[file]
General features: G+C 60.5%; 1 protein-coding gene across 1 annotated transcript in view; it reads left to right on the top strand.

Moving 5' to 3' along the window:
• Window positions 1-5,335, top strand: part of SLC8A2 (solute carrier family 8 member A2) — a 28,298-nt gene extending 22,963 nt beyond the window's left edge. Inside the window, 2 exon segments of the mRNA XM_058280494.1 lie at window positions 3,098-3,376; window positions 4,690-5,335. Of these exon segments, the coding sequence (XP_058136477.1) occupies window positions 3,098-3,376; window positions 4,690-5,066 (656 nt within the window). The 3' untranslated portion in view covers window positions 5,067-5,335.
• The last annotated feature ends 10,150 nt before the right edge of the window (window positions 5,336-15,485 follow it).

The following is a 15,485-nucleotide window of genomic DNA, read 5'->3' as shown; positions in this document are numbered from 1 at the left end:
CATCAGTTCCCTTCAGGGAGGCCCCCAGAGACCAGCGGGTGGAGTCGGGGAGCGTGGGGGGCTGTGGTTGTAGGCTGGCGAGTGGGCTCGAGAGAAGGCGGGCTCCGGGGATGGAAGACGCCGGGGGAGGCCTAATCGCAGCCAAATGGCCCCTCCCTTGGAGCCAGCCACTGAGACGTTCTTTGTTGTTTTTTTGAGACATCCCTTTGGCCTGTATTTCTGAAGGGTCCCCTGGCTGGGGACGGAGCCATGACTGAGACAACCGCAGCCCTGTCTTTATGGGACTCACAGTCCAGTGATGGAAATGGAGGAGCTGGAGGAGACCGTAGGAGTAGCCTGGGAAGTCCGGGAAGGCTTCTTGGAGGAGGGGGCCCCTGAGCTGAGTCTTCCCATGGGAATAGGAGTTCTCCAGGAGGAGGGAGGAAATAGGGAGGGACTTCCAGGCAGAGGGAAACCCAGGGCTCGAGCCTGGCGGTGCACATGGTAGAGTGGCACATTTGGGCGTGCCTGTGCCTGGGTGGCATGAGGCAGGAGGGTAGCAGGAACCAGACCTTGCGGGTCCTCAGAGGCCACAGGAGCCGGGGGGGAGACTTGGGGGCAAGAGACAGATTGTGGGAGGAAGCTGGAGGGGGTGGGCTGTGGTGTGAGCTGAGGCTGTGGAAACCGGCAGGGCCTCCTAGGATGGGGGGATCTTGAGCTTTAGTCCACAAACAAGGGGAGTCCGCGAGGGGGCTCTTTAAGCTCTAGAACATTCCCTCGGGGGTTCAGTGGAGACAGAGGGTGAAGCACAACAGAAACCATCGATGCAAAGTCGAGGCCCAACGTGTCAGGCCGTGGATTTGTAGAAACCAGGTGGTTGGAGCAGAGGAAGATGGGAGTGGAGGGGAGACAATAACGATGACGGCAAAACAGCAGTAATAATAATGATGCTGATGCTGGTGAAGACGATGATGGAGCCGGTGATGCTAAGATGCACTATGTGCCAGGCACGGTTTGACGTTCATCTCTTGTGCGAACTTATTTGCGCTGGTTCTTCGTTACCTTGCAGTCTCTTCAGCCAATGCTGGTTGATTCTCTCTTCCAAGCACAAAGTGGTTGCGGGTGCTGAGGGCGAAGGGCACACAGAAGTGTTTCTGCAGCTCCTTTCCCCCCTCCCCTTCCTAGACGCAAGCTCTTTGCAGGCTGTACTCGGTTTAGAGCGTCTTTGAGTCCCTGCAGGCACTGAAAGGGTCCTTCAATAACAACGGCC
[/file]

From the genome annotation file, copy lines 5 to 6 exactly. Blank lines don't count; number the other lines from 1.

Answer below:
The following is a 15,485-nucleotide window of genomic DNA, read 5'->3' as shown; positions in this document are numbered from 1 at the left end:
CATCAGTTCCCTTCAGGGAGGCCCCCAGAGACCAGCGGGTGGAGTCGGGGAGCGTGGGGGGCTGTGGTTGTAGGCTGGCGAGTGGGCTCGAGAGAAGGCGGGCTCCGGGGATGGAAGACGCCGGGGGAGGCCTAATCGCAGCCAAATGGCCCCTCCCTTGGAGCCAGCCACTGAGACGTTCTTTGTTGTTTTTTTGAGACATCCCTTTGGCCTGTATTTCTGAAGGGTCCCCTGGCTGGGGACGGAGCCATGACTGAGACAACCGCAGCCCTGTCTTTATGGGACTCACAGTCCAGTGATGGAAATGGAGGAGCTGGAGGAGACCGTAGGAGTAGCCTGGGAAGTCCGGGAAGGCTTCTTGGAGGAGGGGGCCCCTGAGCTGAGTCTTCCCATGGGAATAGGAGTTCTCCAGGAGGAGGGAGGAAATAGGGAGGGACTTCCAGGCAGAGGGAAACCCAGGGCTCGAGCCTGGCGGTGCACATGGTAGAGTGGCACATTTGGGCGTGCCTGTGCCTGGGTGGCATGAGGCAGGAGGGTAGCAGGAACCAGACCTTGCGGGTCCTCAGAGGCCACAGGAGCCGGGGGGGAGACTTGGGGGCAAGAGACAGATTGTGGGAGGAAGCTGGAGGGGGTGGGCTGTGGTGTGAGCTGAGGCTGTGGAAACCGGCAGGGCCTCCTAGGATGGGGGGATCTTGAGCTTTAGTCCACAAACAAGGGGAGTCCGCGAGGGGGCTCTTTAAGCTCTAGAACATTCCCTCGGGGGTTCAGTGGAGACAGAGGGTGAAGCACAACAGAAACCATCGATGCAAAGTCGAGGCCCAACGTGTCAGGCCGTGGATTTGTAGAAACCAGGTGGTTGGAGCAGAGGAAGATGGGAGTGGAGGGGAGACAATAACGATGACGGCAAAACAGCAGTAATAATAATGATGCTGATGCTGGTGAAGACGATGATGGAGCCGGTGATGCTAAGATGCACTATGTGCCAGGCACGGTTTGACGTTCATCTCTTGTGCGAACTTATTTGCGCTGGTTCTTCGTTACCTTGCAGTCTCTTCAGCCAATGCTGGTTGATTCTCTCTTCCAAGCACAAAGTGGTTGCGGGTGCTGAGGGCGAAGGGCACACAGAAGTGTTTCTGCAGCTCCTTTCCCCCCTCCCCTTCCTAGACGCAAGCTCTTTGCAGGCTGTACTCGGTTTAGAGCGTCTTTGAGTCCCTGCAGGCACTGAAAGGGTCCTTCAATAACAACGGCC